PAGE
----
The country's largest bank is raising borrowing standards on home loans in order to reduce future exposure to an economic downturn brought on by the coronavirus pandemic.
JPMorgan Chase (NYSE:JPM) said customers applying for a mortgage will now need to have a credit score of 700 or above and make a 20% downpayment to qualify for a home loan, according to Reuters.
The change in lending criteria does not apply to existing mortgage customers, or to low- and moderate-income borrowers that may qualify for a mortgage with a lower credit score and much smaller downpayment.
As JPMorgan grants mortgage deferments and extends lines of credit to business customers impacted by social distancing, appetite for additional risk will be small, especially with unemployment rising past 16 million people last week.
Additionally, the bank said the move will help free up staff to deal with a surge in refinancing activity that has resulted from lower interest rates.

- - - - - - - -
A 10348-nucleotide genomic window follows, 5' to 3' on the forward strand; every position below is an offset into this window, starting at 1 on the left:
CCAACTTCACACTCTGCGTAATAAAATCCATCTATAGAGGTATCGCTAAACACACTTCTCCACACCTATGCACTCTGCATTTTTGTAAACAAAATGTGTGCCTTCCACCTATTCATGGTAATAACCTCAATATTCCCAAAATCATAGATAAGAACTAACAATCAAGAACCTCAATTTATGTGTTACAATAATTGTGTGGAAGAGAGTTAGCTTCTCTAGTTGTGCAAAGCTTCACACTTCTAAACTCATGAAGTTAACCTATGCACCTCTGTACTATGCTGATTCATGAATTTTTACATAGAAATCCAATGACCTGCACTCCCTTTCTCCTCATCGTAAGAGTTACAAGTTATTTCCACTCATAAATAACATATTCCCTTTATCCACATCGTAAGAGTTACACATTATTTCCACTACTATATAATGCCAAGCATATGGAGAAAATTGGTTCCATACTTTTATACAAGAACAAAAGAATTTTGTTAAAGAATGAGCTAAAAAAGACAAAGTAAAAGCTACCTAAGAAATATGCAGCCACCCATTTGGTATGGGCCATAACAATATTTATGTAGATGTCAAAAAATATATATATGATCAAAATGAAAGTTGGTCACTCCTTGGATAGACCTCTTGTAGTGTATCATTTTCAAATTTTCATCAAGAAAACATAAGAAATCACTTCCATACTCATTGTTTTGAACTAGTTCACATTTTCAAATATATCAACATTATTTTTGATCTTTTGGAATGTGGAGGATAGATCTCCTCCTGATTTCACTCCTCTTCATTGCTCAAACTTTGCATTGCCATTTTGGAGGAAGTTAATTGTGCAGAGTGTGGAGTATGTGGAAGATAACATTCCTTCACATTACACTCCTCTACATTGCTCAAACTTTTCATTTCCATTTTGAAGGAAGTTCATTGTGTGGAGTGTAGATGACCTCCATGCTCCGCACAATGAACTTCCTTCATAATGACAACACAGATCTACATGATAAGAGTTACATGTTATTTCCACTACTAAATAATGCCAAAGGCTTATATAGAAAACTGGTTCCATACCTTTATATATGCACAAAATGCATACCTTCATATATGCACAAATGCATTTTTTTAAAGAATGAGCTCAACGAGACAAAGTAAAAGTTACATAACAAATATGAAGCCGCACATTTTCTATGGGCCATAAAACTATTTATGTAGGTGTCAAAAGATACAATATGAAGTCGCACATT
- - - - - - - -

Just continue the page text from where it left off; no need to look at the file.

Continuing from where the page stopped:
If other banks follow JPMorgan's lead, the housing market could shift dramatically in future months.
Typically, lower mortgage rates increase buying activity because borrowers can purchase a home and get lower monthly interest rates. A flood of borrowers can create a seller's market with more demand on the buy side, obviously depending on the specific market.
However, if banks get more strict with lending standards, there will be less buyers in the market and potentially less competition for available homes for sale. That could result in a shift to a buyers market for at least a period of time.